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7-misc: Australien alliance to push benefits of biotechnology



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TITLE:  Alliance to push benefits of biotechnology
SOURCE: Australian Financial Review, by Cathy Bolt
DATE:   May 17, 1999

----------------- archive: http://www.gene.ch/ ------------------


Alliance to push benefits of biotechnology

Farmers, researchers and agribusiness interests have teamed up to
try to regain critical lost ground in the bitter debate over the
merits of genetically engineered foods. Agrifood Alliance
Australia, launched on Friday, is a joint venture between the
National Farmers' Federation, Avcare, which represents crop and
veterinary chemical companies, the Grains Research and
Development Corporation, the Seed Industry Association, the
Australian Biotechnology Association, Co-operative Research
Centres Association and fertiliser company Pivot Ltd. The
Alliance said its aim was to achieve public understanding of the
benefits of biotechnology. It would develop a program to
emphasise the benefits of the technology, "with the belief that
through education comes understanding".

Concern about gene technology has intensified amid controversy
over the introduction of new laws which came into effect last
week making it illegal to sell food which contains genetically
modified organisms (GMOs) unless they have been given final or
preliminary approval by the Australian New Zealand Food
Authority. A rush of late applications by major biotechnology
companies brought to 20 the number of genetically engineered
crops which are covered, including soy beans, corn, canola,
potatoes and cotton. New laws also came into effect last week in
Australia requiring any genetically modified foods which are
"substantially different" to their conventional counterparts to
be labelled. But ANZFA is still developing a system to implement
labelling of "substantially equivalent" products - such as soy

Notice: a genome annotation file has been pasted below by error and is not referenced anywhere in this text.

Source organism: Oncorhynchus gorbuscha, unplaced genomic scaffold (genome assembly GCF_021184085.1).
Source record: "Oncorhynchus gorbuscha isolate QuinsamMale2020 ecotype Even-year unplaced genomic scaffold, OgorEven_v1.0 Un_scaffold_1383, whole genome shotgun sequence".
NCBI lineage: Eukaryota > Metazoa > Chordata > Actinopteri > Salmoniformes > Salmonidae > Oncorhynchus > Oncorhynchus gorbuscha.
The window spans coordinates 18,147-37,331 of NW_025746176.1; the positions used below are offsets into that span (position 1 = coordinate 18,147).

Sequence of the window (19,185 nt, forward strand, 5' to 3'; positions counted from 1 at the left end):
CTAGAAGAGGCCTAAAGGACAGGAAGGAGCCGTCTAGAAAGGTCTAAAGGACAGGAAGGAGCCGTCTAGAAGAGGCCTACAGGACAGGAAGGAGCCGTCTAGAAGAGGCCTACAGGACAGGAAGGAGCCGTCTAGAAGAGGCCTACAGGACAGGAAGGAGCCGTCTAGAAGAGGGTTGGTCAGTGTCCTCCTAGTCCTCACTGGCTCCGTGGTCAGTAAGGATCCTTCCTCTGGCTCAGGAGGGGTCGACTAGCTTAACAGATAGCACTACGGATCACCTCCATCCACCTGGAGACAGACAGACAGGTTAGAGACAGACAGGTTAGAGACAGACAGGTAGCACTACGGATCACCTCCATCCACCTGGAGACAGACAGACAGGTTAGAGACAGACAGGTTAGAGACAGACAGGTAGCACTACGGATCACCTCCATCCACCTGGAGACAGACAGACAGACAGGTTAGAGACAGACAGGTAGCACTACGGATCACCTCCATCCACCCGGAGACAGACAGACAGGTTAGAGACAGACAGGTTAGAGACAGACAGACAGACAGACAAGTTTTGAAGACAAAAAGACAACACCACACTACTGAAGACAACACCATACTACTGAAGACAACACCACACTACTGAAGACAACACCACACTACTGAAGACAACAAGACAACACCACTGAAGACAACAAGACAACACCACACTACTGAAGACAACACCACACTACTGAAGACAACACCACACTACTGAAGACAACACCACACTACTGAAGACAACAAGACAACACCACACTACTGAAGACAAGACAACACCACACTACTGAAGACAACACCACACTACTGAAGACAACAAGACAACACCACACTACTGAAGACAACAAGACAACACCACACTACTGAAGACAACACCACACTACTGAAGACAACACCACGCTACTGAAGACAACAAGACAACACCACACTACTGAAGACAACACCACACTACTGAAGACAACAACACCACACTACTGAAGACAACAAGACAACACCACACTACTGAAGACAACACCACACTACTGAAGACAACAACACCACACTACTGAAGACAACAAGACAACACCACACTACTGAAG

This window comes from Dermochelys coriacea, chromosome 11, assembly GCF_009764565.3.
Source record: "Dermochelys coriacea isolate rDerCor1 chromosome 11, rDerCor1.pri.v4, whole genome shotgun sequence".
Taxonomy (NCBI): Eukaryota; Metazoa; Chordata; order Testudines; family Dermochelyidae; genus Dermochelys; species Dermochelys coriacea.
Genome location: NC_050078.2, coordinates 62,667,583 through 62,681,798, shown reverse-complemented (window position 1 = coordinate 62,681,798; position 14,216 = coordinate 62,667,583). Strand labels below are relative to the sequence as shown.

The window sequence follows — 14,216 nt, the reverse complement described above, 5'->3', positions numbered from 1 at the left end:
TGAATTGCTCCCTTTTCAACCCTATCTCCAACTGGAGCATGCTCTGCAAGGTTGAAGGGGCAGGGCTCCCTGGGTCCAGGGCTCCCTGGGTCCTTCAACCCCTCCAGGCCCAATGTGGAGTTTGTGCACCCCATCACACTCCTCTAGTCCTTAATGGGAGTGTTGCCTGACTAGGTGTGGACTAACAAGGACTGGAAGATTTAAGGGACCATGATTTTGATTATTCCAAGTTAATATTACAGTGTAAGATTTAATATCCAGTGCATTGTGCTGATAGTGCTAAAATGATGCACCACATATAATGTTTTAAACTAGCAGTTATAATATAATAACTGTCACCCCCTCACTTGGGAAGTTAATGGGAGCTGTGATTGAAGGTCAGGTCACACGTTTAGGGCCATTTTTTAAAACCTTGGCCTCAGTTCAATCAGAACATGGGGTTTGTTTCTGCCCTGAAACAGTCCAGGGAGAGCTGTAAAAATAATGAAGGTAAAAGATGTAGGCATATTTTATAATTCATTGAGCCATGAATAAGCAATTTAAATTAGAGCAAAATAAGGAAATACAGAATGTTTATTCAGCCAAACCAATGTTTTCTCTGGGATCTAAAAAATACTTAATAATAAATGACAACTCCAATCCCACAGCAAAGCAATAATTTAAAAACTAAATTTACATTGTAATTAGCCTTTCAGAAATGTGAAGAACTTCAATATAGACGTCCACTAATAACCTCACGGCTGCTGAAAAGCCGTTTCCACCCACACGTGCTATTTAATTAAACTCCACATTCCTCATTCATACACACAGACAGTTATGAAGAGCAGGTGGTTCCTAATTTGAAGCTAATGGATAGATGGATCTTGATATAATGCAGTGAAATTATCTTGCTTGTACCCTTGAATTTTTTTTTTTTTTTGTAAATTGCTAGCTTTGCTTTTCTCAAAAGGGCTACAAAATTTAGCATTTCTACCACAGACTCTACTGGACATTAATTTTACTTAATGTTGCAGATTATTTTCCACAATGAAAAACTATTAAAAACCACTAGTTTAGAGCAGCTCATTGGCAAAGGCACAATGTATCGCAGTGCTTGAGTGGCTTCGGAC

beverages derived from herbicide-resistant soy bean crops - which
it was ordered to do last year by State and federal health
ministers.

In the meantime, several food companies, including Sanitarium and
George Weston Food, have reacted to consumer concern by removing
genetically engineered ingredients from a number of key products.
The Agrifood Alliance said its activities would complement the
Federal Government's national biotechnology strategy announced in
last week's Budget, which included a new, statutory gene
technology regulatory body and a new promotional body called
Biotechnology Australia.

In other developments, the biotechnology revolution in
agriculture has spawned another joint venture. The latest
alliance is Grain Biotechnology Australia Pty Ltd, a partnership
between a Perth-based biotechnology group, Biowest Australia, and
AgDirect Australia, a company owned by two West Australian
farmers, Mr Rob Hyde and Mr Graham Shields. Biowest's managing
director, Mr Stewart Washer, said it was confident other
investors would join the company. They are understood to be the
Grain Pool of Western Australia, Co-operative Bulk Handling of WA
and a research organisation. Mr Washer said the company's
strength would be in its ability to use its biotechnology and
skills with breeding to convert superior genes into new varieties
of wheat, Australia's biggest crop.

Mr Washer said the company's income would be derived from end
point levies collected on delivery of crops and through premiums
flowing from "closed loop" marketing chains, where growers are
contracted to grow specific varieties for particular customers.
He said the company expected to develop for release within four
to five years new wheat varieties with modified starch content,
herbicide resistance and pesticide resistance. Mr Washer said he
was confident consumer concerns over genetically modified foods
and food ingredients would abate. "Over time, the power of this
technology and the safety of this technology is such that it will
come to be accepted," he said. The new venture is the latest in a
spate of new businesses, acquisitions and alliances that have
emerged ahead of the revolution in crop production and marketing
systems expected to result from the introduction of privately
owned genetics.  



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